The best independent guide to Cascais
The best independent guide to Cascais
Cascais is the premier resort town of the Lisbon region, boasting a wide variety of sights and activities.
At the heart of Cascais is its delightful historic centre, packed with shops, restaurants, bars and grand 19th-century villas. Surrounding the town is a beautiful coastline of sandy beaches, while to the north is the dramatic scenery of the Serra de Sintra.
Cascais is an exciting and buzzing holiday destination, and the sheer variety of attractions within the town makes it one of the best day trips to take from Lisbon.
This article details the best sights and activities of Cascais, as well as the best sights of the surrounding region if you’re planning a holiday to this wonderful town.
Insight: We've created two lists; one if you're planning a day trip to Cascais, and a second for the surrounding region if you're planning a holiday to the region.
Top 5 sights of Cascais for a day trip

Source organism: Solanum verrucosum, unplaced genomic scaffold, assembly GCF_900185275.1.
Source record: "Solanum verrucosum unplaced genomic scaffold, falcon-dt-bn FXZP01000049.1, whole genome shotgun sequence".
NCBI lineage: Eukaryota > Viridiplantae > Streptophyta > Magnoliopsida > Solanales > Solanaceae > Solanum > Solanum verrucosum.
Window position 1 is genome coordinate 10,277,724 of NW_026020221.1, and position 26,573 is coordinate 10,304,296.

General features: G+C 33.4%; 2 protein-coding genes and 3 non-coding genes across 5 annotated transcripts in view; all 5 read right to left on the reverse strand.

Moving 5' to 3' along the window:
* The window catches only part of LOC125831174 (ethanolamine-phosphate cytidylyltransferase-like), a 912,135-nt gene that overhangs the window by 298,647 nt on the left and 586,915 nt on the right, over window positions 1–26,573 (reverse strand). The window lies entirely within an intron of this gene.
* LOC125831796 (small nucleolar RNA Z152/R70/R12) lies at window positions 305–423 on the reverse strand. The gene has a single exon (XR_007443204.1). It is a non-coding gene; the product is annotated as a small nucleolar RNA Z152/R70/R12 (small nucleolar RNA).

1. The Condes de Castro museum 2. The Boca do Inferno cliff formation 3. The Praia da Rainha beach 4. The Cascais to Estoril beach promenade 5. Casa de Santa Maria and lighthouse
Top 5 sights for a holiday to Cascais
1. Day trip to Sintra 2. Day trip to Lisbon 3. The Cabo da Roca cliffs 3. Praia de Carcavelos (beach) 5. Surfing on the Praia do Guincho
Below is an interactive map which shows the best sights of Cascais (green) and of the surrounding area (blue). Note: Zoom in or out to see the location of all of the points
Sights of Cascais (green): 1. Condes de Castro 2. Boca do Inferno cliffs 3. Praia da Rainha 4. Cascais to Estoril promenade 5. Casa de Santa Maria and lighthouse 6. Casa das Histórias Paula Rego 7. Fortress da Luz de Cascais 8. Parque Marechal Carmona 9. Cascais Marina 10. Museu do Mar Rei Dom Carlos I